Dr. Saturday

Former Buckeyes don’t resent the current team – just its former quarterback

Graham Watson
Dr. Saturday

Part of Big Ten Week.

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Move over Hands Across America, Ohio State is rolling out an early version of the Tunnel of Pride.

For the Buckeyes' season opener against Akron, 1,500-2,000 former Ohio State athletes are going to line the southwest tunnel of Ohio Stadium and show the world that they stand by their football team.

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It takes more than a national scandal, a disgraced football coach and a banned quarterback to keep these alums down.

The Tunnel of Pride is usually reserved for Michigan football games, but the alums said they need to let the current Buckeyes know that they're behind them right now.

"First of all, we all love (former coach Jim) Tressel, and as far as I'm concerned, he got shafted because of the actions of (former quarterback Terrelle) Pryor, for one, and a few others," Pandel Savic, 86, who quarterbacked 1949 Big Ten championship team that won the Rose Bowl, told the Columbus Dispatch. "I just don't like the idea of him being let go. I think the world of the man, and he did a hell of a job for us.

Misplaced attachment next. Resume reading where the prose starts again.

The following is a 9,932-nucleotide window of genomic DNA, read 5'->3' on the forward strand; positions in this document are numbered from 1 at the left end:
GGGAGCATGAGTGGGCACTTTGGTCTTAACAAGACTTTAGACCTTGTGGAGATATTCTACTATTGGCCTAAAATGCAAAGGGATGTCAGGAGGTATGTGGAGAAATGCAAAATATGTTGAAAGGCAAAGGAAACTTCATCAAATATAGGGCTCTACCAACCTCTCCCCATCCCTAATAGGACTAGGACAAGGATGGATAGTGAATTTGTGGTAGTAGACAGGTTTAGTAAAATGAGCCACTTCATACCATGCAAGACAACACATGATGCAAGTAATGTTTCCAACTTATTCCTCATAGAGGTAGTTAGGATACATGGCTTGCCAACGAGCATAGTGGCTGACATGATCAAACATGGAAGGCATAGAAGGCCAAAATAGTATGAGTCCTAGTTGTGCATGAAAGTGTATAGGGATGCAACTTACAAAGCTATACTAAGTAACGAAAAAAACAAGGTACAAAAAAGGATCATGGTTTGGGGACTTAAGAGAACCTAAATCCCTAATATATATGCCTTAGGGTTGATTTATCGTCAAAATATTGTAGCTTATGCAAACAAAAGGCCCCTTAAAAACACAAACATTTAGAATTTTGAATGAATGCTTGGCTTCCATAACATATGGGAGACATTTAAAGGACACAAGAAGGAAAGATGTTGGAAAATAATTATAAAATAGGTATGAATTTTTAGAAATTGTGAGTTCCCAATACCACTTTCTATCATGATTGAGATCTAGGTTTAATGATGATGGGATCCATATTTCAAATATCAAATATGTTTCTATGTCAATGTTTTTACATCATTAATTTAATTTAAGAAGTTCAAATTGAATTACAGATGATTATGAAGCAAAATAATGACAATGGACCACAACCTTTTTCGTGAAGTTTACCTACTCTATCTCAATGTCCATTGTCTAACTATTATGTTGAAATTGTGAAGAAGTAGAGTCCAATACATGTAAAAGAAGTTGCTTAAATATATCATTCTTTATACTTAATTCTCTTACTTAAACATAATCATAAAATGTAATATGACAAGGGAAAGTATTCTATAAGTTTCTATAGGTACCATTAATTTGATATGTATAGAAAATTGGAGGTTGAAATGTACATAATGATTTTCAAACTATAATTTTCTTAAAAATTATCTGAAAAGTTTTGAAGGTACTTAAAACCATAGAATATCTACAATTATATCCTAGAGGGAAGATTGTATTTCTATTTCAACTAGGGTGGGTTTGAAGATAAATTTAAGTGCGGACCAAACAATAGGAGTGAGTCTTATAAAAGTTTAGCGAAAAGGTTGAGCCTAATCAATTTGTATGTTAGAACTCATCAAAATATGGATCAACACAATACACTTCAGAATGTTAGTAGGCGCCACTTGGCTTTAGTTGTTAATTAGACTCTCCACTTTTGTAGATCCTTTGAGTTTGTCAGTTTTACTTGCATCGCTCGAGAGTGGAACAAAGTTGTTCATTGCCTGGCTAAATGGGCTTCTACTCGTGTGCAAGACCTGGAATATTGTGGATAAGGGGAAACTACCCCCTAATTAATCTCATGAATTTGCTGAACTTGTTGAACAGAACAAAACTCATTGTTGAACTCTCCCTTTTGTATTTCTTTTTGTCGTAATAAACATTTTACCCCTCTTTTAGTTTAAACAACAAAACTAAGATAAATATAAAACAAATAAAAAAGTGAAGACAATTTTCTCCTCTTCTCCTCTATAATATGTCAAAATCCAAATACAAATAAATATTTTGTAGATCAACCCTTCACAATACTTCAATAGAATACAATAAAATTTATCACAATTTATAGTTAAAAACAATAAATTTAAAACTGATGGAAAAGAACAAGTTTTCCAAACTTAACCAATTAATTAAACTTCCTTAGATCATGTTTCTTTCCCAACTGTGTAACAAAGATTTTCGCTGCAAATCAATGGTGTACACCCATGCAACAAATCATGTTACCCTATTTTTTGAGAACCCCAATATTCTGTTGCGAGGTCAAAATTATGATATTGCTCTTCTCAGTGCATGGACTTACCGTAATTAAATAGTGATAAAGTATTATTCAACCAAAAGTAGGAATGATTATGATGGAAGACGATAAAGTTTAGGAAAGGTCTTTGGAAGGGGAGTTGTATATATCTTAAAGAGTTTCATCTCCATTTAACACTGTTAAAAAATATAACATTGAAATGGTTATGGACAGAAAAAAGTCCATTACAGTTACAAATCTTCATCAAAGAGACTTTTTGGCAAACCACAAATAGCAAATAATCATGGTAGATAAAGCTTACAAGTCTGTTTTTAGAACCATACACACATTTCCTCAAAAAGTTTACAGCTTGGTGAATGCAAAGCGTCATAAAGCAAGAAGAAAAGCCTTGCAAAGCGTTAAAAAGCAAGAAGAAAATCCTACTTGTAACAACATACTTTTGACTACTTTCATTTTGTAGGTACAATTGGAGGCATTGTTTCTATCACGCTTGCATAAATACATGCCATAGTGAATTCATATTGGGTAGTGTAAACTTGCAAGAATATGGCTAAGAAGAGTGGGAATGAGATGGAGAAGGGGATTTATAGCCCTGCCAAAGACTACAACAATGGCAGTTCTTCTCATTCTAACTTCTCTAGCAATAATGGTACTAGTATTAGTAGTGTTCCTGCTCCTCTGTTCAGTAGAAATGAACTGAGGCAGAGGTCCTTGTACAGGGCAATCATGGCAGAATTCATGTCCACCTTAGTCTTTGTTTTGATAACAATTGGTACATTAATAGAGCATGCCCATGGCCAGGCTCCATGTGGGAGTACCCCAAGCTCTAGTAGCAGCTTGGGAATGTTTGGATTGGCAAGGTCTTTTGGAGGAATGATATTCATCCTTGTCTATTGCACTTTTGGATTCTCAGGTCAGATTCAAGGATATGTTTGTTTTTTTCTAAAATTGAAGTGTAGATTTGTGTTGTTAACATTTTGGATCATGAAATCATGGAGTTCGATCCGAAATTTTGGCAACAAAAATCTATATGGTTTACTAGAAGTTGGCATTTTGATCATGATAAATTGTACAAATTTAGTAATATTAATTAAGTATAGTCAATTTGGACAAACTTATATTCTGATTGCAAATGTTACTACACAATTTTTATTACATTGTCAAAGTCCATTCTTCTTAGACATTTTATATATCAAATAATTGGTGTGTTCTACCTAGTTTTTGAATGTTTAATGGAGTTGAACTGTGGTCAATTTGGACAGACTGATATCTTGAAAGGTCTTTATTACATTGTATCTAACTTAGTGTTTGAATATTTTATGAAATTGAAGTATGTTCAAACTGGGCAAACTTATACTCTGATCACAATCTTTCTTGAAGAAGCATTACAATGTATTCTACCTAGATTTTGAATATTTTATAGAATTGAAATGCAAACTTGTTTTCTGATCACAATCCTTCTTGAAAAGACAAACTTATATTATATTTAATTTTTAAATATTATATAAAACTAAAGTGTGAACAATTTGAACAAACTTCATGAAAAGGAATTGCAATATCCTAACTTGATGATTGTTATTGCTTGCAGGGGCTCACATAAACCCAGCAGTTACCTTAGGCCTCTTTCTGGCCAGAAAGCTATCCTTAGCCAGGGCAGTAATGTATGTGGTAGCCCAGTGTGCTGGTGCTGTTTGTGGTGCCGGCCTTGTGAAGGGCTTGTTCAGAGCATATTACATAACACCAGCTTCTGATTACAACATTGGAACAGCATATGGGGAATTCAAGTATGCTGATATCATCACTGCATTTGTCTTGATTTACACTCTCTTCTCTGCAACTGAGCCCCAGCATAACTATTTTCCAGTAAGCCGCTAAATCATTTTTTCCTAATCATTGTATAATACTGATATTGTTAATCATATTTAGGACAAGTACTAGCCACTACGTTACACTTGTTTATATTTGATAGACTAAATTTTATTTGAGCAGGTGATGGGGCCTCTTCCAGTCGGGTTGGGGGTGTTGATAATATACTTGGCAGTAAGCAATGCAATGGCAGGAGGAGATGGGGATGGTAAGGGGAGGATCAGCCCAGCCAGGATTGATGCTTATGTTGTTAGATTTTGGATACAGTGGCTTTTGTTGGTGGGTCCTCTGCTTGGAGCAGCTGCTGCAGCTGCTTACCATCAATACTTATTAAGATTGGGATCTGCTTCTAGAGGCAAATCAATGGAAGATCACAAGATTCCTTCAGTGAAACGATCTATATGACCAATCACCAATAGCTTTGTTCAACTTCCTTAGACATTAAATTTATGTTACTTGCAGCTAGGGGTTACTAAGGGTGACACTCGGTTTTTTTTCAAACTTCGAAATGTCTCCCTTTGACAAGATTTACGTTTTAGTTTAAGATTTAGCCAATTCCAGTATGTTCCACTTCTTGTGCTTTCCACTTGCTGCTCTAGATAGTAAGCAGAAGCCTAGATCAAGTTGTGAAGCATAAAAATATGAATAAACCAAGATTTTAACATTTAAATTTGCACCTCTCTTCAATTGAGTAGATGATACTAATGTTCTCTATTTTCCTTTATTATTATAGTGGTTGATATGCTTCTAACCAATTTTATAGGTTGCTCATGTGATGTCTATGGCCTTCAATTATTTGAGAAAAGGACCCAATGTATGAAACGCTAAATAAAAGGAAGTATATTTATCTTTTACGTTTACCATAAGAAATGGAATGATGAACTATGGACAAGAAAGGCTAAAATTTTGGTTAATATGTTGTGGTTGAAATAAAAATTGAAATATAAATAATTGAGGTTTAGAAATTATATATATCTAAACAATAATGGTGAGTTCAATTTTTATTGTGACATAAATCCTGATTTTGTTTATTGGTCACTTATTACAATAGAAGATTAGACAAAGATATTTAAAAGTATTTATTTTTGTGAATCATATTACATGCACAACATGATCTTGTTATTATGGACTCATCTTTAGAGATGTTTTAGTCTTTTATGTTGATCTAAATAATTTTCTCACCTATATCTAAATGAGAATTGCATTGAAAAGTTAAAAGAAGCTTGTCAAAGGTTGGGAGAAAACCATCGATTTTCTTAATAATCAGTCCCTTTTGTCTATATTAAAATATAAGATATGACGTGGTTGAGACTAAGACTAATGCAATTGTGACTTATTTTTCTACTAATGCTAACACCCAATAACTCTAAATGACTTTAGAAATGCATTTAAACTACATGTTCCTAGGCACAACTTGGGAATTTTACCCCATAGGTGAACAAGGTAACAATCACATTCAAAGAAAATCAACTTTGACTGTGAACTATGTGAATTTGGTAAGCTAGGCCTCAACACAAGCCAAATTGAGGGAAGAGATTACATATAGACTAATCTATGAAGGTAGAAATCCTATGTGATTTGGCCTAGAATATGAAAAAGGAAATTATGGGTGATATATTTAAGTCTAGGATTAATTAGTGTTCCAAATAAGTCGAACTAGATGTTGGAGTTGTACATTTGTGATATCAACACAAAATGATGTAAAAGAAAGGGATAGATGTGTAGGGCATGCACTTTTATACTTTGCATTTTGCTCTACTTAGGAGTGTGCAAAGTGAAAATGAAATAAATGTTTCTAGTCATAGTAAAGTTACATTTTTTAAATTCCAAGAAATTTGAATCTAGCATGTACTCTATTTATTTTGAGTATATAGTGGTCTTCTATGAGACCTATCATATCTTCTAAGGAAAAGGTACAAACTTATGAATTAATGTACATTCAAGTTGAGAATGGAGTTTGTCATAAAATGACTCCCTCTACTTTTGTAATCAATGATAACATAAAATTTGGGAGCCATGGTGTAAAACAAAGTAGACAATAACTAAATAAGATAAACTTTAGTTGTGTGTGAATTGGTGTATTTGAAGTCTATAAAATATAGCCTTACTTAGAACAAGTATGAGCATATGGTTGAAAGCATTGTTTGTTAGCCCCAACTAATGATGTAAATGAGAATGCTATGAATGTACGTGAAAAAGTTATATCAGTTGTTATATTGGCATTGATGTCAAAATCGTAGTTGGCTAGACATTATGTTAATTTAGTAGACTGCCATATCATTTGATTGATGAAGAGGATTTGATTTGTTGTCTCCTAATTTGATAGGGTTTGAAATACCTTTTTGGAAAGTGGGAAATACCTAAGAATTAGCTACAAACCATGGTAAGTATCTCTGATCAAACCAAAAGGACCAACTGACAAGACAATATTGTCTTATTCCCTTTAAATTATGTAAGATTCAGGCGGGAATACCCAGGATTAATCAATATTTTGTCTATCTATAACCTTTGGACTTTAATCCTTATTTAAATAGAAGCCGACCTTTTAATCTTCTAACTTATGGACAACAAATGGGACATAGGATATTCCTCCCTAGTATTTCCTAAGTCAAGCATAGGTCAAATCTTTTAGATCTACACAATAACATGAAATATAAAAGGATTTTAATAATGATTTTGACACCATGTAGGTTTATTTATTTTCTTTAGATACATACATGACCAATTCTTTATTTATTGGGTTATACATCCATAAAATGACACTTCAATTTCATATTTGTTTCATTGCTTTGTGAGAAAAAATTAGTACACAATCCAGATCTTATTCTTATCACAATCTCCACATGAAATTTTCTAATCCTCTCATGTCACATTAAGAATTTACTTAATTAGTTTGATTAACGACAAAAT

"As far as the group, though, we're definitely going to back (new coach) Luke Fickell and the current coaching staff 100 percent. I think they're qualified."

Honestly, there's no reason not to back this year's Ohio State team. With the exception of a few guys who were no doubt influenced by that demon spawn of a quarterback, Pryor, this is a team that needs as much support as it can get.

"Former players feel we still have a tremendous amount of pride and tradition that makes us still feel good about the program," former running back Jeff Logan said. "And we want not so much the stadium or the nation to know, but for the players and coaches who are standing on that sideline getting ready to start another season to understand that regardless of what has happened in the last 12 months or so, that we support them wholeheartedly.

"I mean, this program is much bigger than what has happened in the last 12 months."

Off-field problems aside, Ohio State still has the ability to be one of the better teams in the Big Ten and will still compete for the title. Yeah, it will be difficult without the tragic hero that Tressel turned out to be, but it would be harder if the Ohio State players didn't know the geriatric, and other Ohio State athletic alums, were with them arm-in-arm.

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